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  • £34.95

    Three Burns Portraits - Rodney Newton

    Robert Burns (1759-1796) was one of the most colourful literary figures of the 18th Century. The son of a tenant farmer, he was born in Ayrshire, Scotland, and earned a living variously as a farmer, flax dresser and exercise man, gradually establishing himself as a poet, lyricist and collector of folksongs. A charismatic character, by the time of his death he had become Scotland's best known and best-loved poet. This work depicts three characters from his personal life who also figure in his poetry. Although Burns intended much of his verse to be sung, and even wrote tunes himself for many of his lyrics, all the melodies in this work are original.I John AndersonJohn Anderson (1759-1832) was an Ayrshire carpenter and close friend to Robert Burns, who immortalised Anderson in his affectionate poem John Anderson Ma Jo, which imagines both men in old age (although Burns was only 37 when he died). Anderson is reputed to have made Robert Burns' coffin and survived the wrecking of the paddle steamer Cornet at Craignish Point near Oban during a storm in 1820, an event incorporated into this movement. This is a picture of a tough, resilient Scot who meets the storms of Life head-on.II Mary CampbellRobert Burns had numerous love affairs, sometimes with more than one woman at a time. Mary Campbell, a sailor's daughter from the highland district of Dunoon, had entered service with a family in Ayrshire when she met Burns. Although involved with another woman at the time, Burns was smitten with Campbell and there is evidence to suggest that he planned to emigrate to Jamaica with Mary. However, nothing came of this wild scheme and Mary, fearing disgrace and scandal left the area but not before Burns had enshrined her in at least two poems, Highland Mary and To Mary Campbell. Significantly, the first line of the latter runs, "Will ye go to the Indies, my Mary, and leave auld Scotia's Shore?" (His ardent pleading can be heard in the middle section of the movement). Mary's music paints a portrait of a graceful young lady who had the presence of mind not to be entirely won over by the charms of Robert Burns.III Douglas GrahamBurns was a heavy drinker, and this is most likely a contribution to his early death. He was matched in this capacity by his friend, Douglas 'Tam' Graham, a farmer who sought solace in the bottle from an unhappy marriage. Burns used his drinking partner as a model for the comic poem, Tam O'Shanter, which tells of a drunken Ayrshire farmer who encounters a Witches' Sabbath and escapes with his life, but at the cost of his horse tail. The story was said to be made up by Graham himself to placate his fearsome, but very superstitious, wife after he arrived home one night, worse the wear for drink and with his old mare's tail cropped by some village prankster. This present piece depicts Tam enjoying a riotous night at a local hostilely in the company of his friends, John Anderson and 'Rabbie' Burns.Rodney Newton - 2013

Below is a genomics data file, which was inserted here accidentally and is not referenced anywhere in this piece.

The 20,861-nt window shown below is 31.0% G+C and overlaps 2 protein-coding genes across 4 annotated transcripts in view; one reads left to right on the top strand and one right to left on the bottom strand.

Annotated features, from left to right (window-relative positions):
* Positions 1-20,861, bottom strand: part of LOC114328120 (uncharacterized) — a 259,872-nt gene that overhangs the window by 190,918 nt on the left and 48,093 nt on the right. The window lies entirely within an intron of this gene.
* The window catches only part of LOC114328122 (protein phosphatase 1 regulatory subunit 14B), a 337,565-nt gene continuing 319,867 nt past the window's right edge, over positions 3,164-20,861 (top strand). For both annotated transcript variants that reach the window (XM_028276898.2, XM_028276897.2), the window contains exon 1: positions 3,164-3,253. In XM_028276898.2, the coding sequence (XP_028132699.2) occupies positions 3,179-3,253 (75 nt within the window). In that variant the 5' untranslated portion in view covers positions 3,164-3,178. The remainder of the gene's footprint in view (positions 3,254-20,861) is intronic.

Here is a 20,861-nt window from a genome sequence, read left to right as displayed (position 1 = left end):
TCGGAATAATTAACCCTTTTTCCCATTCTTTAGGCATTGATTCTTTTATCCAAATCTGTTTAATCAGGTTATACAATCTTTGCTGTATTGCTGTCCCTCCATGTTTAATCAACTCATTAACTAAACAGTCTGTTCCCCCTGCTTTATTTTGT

Estimated delivery 3-5 days
  • £15.00

    Voi Chi Sapete - Phillip Littlemore

    Mozart's opera, The Marriage of Figaro , was based on what was a rather scandalous play by Pierre Beaumarchais, because the drama involves an incompetent nobleman being upstaged by a crafty, quick-witted servant named Figaro, in their quest for the same woman. The action takes place in just one day and offers a series of awkward and humorous situations, complete with a vibrant dialogue between the all the main characters. Voi Che Sapete is performed by Cherubino, who is about to be sent off to the army because the Count finds him a nuisance. When Cherubino appears before the Countess and Susanna to tell them of his fate, this aria is sung at the request of Susanna for a love song. Cherubino is characterized as a young adolescent who is in love with every woman he meets, and because his voice is yet unbroken, he is always played by a female singer. Item Code: TPBB-019 Duration: c.2'30"